Your senior dogs can look and feel their best by maintaining their proper grooming routines!

The relationship between a groomer and their doggie clientele is special. Many Splash and Dash groomers began working with dogs starting as puppies and watched them grow over the years. Grooming older dogs can be a tedious chore. Stiff-jointed or overweight dogs may have a hard time standing. Sometimes, pet owners have neglected their dog’s coat and severe matting occurs because they were too scared to keep brushing—thinking they might put their dog in pain.  Matting is exponentially more painful for a dog than a healthy coat brushing. Also, senior dogs have those senior moments where they might nip at their owner or groomer, displaying objections. Sometimes it’s cranky old man syndrome, sometimes it’s canine cognitive dysfunction.

Grooming Maintains Comfort

Typically senior dogs who come in for their grooming resist the process—even when they have been groomed here their whole life. Groomers will take the time to ensure a dog’s safety and do everything possible to make the experience enjoyable. Still, the geriatric dogs squirm and bark. Almost every time we go through this we get a call from their owners saying their dog went home prancing like a puppy.

Older dogs truly appreciate the effects of grooming. A good bath will relieve those itchy areas they can no longer reach. Senior dogs also welcome the extra attention they get, sometimes during their grooming and always afterward. It’s a beautiful sight to watch a freshly groomed old guy swagger away refreshed. Dogs know they look good and they appreciate it when their parents fuss over them. No one’s too old to be pampered!

Hair Brushing

First, you will want to inspect your brush and combs to make sure they are in good condition. If your brushes teeth are damaged or bent it’s time to get a new one. Bent teeth can scratch a dog’s skin and damage a coat causing breakage. Older dogs will need a softer, gentler, brush. In old age, dogs lose skin elasticity and brushing will need to be done slow and delicate.

Arthritis and joint pain can also inhibit a dog’s mobility. Sometimes they won’t be able to stand for long or will need to lay on their side while being brushed. This is fine. Have your dog lay on the side you are not brushing and then switch when they are comfortable. Matted, tangled hair does not insulate a pet as effectively as clean tangle-free hair will.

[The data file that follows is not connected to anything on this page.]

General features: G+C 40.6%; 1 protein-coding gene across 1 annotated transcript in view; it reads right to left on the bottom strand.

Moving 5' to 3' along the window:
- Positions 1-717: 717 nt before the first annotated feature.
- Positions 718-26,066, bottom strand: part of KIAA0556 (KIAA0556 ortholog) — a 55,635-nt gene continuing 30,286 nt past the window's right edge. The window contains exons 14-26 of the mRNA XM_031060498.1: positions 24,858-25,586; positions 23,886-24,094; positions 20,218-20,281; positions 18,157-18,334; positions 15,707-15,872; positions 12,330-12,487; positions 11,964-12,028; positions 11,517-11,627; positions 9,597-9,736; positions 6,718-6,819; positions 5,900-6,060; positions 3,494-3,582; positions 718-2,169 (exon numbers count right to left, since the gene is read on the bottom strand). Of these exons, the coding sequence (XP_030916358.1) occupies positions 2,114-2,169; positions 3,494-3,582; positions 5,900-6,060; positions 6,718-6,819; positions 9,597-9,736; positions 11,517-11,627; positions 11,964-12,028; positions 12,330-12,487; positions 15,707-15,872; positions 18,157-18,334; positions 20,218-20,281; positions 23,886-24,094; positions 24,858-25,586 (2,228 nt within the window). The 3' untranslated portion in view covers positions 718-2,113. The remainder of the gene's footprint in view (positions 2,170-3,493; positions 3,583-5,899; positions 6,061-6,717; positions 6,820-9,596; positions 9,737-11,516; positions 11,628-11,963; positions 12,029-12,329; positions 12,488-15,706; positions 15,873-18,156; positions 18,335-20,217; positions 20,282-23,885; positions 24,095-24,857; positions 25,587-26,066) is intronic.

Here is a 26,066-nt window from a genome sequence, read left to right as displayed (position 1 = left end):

Just as groomers are, be on the lookout for any abnormal coat-loss patterns that have appeared. Also feel around for bumps, lumps, sores, or warts that have raised on your dog’s skin. Signs of aging like this could merit a trip to a veterinarian so be mindful while you brush your dog.

Bathing

We advise that you take your senior dog to a professional groomer who have the resources, equipment, and training to accommodate for any dog. But if you prefer washing your dog at home there are some things you can do to safeguard your dog’s well-being.

If you are using a tub or sink, make sure there is a no-slip mat that will secure their footing. If you give your dog a bath outside with hose water, make sure the water is a warm temperature and the weather is warm enough to have a wet dog outside. Dogs should never be shivering during a bath, especially the old guys. Many geriatric dogs will need a medicated shampoo for skin conditions. Speak with your veterinarian to find the most suitable shampoo for your dog. Always use a mild non-abrasive dog shampoo that will cleanse your dog’s coat. Soak, massage, rinse, repeat. When it comes to dogs, you can never do too much rinsing.